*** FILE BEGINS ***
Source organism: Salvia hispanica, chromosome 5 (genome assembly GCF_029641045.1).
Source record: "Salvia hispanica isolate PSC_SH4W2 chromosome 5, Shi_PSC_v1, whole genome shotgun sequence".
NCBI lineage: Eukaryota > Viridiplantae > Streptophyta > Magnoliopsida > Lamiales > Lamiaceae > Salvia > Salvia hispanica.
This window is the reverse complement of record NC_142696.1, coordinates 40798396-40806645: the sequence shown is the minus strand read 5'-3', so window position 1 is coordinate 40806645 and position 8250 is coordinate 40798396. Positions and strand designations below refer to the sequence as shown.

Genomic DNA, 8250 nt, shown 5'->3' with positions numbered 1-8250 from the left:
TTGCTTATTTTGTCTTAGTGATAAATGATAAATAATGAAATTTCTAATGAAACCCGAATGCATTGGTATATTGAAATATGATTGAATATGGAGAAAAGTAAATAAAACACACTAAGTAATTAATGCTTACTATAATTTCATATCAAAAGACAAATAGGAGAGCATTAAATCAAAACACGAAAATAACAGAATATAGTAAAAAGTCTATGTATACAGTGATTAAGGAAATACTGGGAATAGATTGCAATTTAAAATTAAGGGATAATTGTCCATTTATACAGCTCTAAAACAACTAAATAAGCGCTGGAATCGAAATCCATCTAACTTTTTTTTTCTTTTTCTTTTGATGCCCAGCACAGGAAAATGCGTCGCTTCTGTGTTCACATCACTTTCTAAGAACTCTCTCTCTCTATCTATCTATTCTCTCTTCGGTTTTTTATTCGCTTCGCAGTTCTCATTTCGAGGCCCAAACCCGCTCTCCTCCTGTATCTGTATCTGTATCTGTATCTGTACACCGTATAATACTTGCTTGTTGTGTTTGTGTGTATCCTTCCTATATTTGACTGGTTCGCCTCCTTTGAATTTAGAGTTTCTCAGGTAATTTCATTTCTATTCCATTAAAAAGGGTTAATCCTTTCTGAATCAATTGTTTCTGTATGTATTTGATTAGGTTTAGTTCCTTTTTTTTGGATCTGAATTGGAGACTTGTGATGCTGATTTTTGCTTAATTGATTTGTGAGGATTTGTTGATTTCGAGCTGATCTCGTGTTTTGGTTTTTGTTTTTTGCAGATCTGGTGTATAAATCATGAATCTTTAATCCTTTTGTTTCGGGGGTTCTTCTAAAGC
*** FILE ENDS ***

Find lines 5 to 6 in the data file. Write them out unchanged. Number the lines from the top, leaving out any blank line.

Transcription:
Genomic DNA, 8250 nt, shown 5'->3' with positions numbered 1-8250 from the left:
TTGCTTATTTTGTCTTAGTGATAAATGATAAATAATGAAATTTCTAATGAAACCCGAATGCATTGGTATATTGAAATATGATTGAATATGGAGAAAAGTAAATAAAACACACTAAGTAATTAATGCTTACTATAATTTCATATCAAAAGACAAATAGGAGAGCATTAAATCAAAACACGAAAATAACAGAATATAGTAAAAAGTCTATGTATACAGTGATTAAGGAAATACTGGGAATAGATTGCAATTTAAAATTAAGGGATAATTGTCCATTTATACAGCTCTAAAACAACTAAATAAGCGCTGGAATCGAAATCCATCTAACTTTTTTTTTCTTTTTCTTTTGATGCCCAGCACAGGAAAATGCGTCGCTTCTGTGTTCACATCACTTTCTAAGAACTCTCTCTCTCTATCTATCTATTCTCTCTTCGGTTTTTTATTCGCTTCGCAGTTCTCATTTCGAGGCCCAAACCCGCTCTCCTCCTGTATCTGTATCTGTATCTGTATCTGTACACCGTATAATACTTGCTTGTTGTGTTTGTGTGTATCCTTCCTATATTTGACTGGTTCGCCTCCTTTGAATTTAGAGTTTCTCAGGTAATTTCATTTCTATTCCATTAAAAAGGGTTAATCCTTTCTGAATCAATTGTTTCTGTATGTATTTGATTAGGTTTAGTTCCTTTTTTTTGGATCTGAATTGGAGACTTGTGATGCTGATTTTTGCTTAATTGATTTGTGAGGATTTGTTGATTTCGAGCTGATCTCGTGTTTTGGTTTTTGTTTTTTGCAGATCTGGTGTATAAATCATGAATCTTTAATCCTTTTGTTTCGGGGGTTCTTCTAAAGC